New research showing young women in their twenties are the most extreme group of Kiwi drinkers has sparked a call for alcohol sponsorship of sport to be banned and taxes to be slapped on all alcohol beverages.
Seven Sharp reported young women in their twenties are drinking huge amounts of RTDs which were introduced in the mid 1990s and marketed to young people.
The programme bought RTDs containing 25 standard drinks for $47, which works out to just $1.85 per standard drink, or cheaper than a bottle of water.
The director of Alcohol Healthwatch, Dr Nicki Jackson, said sports sponsorship is a big determinant of our drinking culture.
"Many countries around the world are starting to ban this and I think we have to go down the same road," she told Seven Sharp.
"It's not just in male sports where we see alcohol sponsorship. [It's] even in netball. So I think this is across the board."
Dr Jackson said taxes have to be imposed on all alcoholic beverages.
"In Australia they tried an RTD tax, but in fact we need it across every beverage. And we haven't had any big increases in the price of alcohol for a long, long time, yet we've seen great action on tobacco."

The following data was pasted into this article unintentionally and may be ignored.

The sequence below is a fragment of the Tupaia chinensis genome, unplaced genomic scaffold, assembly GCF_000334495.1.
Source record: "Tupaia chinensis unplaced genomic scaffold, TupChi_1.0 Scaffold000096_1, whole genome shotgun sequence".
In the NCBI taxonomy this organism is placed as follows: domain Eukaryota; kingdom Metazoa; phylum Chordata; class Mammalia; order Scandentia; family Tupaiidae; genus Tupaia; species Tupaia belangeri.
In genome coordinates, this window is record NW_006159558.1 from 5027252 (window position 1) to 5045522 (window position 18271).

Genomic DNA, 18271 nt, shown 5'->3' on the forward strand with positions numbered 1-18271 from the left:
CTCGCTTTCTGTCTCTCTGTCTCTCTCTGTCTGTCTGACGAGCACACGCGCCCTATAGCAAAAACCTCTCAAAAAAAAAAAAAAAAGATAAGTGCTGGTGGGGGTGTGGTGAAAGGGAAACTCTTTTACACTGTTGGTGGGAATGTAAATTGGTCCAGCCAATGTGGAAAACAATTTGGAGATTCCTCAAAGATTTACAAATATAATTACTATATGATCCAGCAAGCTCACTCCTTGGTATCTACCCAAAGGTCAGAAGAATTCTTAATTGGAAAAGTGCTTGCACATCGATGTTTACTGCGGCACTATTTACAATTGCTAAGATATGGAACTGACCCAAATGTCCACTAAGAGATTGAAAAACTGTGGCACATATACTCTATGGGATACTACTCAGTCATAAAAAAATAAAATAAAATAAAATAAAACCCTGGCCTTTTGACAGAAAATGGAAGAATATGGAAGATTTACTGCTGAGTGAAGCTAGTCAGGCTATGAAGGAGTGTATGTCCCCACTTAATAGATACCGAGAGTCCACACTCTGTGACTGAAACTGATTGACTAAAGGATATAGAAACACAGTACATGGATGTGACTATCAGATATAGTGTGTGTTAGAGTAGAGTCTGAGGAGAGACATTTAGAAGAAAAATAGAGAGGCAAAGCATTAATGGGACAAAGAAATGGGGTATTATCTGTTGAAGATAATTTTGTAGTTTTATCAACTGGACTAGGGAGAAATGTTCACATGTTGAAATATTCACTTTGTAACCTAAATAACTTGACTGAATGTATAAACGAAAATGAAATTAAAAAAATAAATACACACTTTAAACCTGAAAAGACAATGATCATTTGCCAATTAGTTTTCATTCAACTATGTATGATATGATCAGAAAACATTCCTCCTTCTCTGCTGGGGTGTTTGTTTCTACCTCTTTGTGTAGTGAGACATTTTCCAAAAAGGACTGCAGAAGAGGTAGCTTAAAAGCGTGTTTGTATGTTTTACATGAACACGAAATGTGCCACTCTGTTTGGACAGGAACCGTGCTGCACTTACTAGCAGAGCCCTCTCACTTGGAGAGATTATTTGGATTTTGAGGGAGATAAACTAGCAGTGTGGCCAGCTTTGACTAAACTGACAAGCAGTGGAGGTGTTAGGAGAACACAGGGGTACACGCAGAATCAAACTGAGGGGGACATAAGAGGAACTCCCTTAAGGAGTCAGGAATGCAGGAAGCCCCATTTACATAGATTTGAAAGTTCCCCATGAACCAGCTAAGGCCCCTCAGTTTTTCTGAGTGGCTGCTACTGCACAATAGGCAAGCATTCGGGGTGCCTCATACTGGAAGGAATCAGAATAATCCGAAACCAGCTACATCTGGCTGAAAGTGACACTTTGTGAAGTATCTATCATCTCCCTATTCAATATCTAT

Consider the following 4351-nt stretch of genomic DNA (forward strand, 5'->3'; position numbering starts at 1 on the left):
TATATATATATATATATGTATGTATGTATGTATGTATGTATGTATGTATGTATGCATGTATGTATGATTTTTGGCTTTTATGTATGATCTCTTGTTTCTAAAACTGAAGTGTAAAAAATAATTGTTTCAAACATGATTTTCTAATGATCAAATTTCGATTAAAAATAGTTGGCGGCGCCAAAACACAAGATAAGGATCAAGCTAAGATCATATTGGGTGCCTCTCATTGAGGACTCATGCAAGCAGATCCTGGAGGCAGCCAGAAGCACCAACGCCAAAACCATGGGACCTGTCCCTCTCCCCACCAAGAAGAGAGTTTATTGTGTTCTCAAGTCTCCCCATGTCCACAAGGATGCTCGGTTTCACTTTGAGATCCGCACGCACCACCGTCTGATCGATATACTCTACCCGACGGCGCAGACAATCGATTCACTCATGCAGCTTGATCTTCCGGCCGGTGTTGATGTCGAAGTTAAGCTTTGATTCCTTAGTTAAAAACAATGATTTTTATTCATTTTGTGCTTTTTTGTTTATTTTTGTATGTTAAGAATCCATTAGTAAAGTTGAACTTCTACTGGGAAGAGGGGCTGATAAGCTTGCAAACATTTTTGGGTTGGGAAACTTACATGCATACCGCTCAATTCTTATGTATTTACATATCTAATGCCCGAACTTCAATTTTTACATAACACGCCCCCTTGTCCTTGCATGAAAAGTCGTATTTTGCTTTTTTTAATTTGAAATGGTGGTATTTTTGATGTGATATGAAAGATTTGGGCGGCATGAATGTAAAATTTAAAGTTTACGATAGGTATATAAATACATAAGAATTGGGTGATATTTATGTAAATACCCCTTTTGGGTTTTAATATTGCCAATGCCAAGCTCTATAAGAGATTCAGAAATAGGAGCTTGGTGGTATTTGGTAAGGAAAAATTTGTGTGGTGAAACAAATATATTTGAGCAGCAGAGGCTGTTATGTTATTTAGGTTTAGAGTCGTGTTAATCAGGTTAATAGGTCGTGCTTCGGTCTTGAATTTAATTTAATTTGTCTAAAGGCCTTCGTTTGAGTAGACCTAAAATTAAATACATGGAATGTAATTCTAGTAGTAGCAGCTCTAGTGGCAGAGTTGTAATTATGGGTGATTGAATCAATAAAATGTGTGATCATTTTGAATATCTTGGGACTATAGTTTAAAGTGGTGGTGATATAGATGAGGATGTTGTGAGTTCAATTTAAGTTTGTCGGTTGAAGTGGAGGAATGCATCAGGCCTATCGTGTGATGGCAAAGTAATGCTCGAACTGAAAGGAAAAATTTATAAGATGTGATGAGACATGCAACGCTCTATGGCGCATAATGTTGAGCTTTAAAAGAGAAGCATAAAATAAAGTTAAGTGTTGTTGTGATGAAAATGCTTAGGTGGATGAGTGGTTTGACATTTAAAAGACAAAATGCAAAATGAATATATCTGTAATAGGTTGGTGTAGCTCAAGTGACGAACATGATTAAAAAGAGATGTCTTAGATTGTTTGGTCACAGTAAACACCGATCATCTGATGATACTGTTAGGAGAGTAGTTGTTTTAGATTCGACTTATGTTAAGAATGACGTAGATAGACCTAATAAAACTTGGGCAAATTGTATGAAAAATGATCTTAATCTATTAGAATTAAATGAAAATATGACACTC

Dr Jackson said she feels alcohol is being left alone by the Government "and it's probably because of the influence of the alcohol industry".
She pointed out that the Law Commission called in 2010 for tighter alcohol restrictions, but the Government failed to put these into the new liquor laws and instead promised a review panel two-and-a-half years ago.
"We're still waiting for the Government to respond to that report."
Recovered alcoholic turned alcohol counsellor, Simone Barclay, said today's young women face even greater pressure to drink heavily and don't realise the harm they're doing.
"We are in an environment where intoxication is okay, it's reasonable and it's acceptable. And it's almost socially endorsed. It's the marker of a good night out," Ms Barclay said.
But she says we should all take responsibility.
"We have created this environment, and now we're wanting to position the blame on a certain sector of the consumers. But as long as we focus the lens on them we're never going to make the changes we need to make as a much wider society."
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